Keep a Record of All Misconducts by Creditors
If you are going through creditor harassment, you should keep a record of all the communications, which include:
- A history of the time and date of received calls.
- A record of all written communication from the creditor or debt collection agency.
- Record all abusive conversations and threats.
- Record any communication from the debt collector after advising them to contact your attorney.
Write a Cease and Desist Letter
Before you file a complaint about creditor harassment, you may first try and send a cease and desist letter to them, ideally with the assistance of an attorney. The letter is a formal request to the creditor or debt collection agency warning them against harassment or contractual violations.
The letter may be practical to stop the debt collector since it notifies them of your intent to take legal action if the harassment continues.
Hire a Credit Harassment Attorney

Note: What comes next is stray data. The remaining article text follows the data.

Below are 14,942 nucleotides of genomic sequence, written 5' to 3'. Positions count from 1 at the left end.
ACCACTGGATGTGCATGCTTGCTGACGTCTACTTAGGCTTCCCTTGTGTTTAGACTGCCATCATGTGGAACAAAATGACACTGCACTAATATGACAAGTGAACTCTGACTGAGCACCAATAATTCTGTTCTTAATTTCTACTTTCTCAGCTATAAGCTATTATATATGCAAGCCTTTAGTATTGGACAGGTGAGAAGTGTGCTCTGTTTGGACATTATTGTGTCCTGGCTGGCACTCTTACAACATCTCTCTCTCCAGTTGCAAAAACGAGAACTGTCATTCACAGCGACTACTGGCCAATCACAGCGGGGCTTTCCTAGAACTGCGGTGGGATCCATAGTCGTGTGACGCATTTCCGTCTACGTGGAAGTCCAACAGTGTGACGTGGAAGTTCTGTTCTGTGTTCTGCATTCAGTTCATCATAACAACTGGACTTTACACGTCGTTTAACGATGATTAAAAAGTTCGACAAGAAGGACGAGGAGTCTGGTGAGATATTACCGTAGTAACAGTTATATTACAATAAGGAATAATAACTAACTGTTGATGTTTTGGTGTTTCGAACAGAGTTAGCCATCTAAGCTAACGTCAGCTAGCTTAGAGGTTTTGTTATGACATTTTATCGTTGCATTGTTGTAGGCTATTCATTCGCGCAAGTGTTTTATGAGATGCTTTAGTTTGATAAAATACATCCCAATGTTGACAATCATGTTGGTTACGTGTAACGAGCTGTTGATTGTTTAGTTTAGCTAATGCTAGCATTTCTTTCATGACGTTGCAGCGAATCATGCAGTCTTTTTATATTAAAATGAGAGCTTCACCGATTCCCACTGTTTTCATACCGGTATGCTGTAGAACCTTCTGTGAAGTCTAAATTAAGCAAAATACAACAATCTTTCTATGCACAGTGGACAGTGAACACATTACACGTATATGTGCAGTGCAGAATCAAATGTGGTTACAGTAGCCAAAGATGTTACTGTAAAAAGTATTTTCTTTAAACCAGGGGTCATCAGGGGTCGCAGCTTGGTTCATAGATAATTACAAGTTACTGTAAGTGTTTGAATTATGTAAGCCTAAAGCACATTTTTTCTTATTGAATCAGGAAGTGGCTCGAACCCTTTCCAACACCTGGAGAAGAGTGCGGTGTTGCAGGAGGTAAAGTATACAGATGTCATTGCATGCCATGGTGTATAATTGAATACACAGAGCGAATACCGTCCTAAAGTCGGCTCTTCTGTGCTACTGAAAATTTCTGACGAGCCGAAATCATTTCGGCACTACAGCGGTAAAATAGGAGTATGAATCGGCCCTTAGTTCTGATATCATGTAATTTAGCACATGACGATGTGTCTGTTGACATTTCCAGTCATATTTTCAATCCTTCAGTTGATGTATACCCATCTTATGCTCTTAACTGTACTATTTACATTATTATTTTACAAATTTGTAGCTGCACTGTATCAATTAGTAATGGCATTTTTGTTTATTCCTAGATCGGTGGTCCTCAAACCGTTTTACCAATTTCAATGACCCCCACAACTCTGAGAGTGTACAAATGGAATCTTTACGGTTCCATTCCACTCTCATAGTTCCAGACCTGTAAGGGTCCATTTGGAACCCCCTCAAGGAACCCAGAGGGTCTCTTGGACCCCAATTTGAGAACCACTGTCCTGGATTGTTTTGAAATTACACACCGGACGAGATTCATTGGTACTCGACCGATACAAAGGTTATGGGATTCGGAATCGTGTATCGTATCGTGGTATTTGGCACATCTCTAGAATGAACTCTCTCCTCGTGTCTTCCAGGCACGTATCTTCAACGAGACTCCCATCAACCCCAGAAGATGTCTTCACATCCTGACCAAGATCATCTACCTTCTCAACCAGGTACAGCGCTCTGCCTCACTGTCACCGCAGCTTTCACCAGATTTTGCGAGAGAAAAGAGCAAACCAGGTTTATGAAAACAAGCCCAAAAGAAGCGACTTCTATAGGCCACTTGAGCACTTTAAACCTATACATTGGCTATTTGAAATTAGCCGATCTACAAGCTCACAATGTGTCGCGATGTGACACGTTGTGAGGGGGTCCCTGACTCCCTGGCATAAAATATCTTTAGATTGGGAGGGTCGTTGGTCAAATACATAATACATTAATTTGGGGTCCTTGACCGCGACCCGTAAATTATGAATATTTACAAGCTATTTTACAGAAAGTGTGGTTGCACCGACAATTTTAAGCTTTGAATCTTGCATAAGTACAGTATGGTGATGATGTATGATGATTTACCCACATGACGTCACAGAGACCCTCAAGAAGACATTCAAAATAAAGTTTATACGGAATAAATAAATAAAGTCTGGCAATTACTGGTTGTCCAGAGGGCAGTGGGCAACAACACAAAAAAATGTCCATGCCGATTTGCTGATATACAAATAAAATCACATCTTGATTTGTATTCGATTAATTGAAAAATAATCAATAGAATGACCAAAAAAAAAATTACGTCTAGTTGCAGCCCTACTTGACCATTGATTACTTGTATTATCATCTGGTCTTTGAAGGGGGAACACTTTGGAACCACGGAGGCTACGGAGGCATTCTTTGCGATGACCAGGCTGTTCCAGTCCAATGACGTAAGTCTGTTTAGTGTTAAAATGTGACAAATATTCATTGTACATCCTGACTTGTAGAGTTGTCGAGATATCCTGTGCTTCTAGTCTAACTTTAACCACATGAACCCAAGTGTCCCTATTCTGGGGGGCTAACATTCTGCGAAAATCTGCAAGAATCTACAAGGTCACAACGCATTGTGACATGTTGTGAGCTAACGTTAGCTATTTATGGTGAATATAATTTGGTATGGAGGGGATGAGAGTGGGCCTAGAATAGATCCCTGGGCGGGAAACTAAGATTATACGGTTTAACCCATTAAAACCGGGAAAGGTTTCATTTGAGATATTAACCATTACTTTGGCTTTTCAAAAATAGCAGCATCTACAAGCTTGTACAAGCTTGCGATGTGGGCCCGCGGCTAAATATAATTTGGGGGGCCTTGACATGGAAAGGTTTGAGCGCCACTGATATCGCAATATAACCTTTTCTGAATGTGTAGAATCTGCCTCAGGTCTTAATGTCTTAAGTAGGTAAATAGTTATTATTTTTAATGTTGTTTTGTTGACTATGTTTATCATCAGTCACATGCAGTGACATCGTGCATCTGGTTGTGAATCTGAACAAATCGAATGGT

If the harassment does not stop after your request, consider hiring a creditor harassment attorney. They can advise you on your rights and the steps you can take against the creditor.
The attorney will give you legal advice to help you to stay within the legal limits of the law in every action you take. They can also assist in filing a lawsuit against the creditor if the harassment is severe.
File a Complaint Against the Debt Collector
If you find the harassment harmful, you can file a complaint with the necessary authorities. You or your attorney can report to the Consumer Financial Protection Bureau, your state’s agency, or the Federal Trade Commission.
In your complaint form, include details, copies of your debt collection, and information on the original creditor. Most debt collection agencies refrain from lawsuits; thus, they may consider canceling the debt or have a debt negotiation with your attorney if you accept to drop the case.
The FDCPA law allows you to sue for damages from credit harassment in a state or federal court. If you win, the creditor is liable for restitution and incurs your attorney’s fees.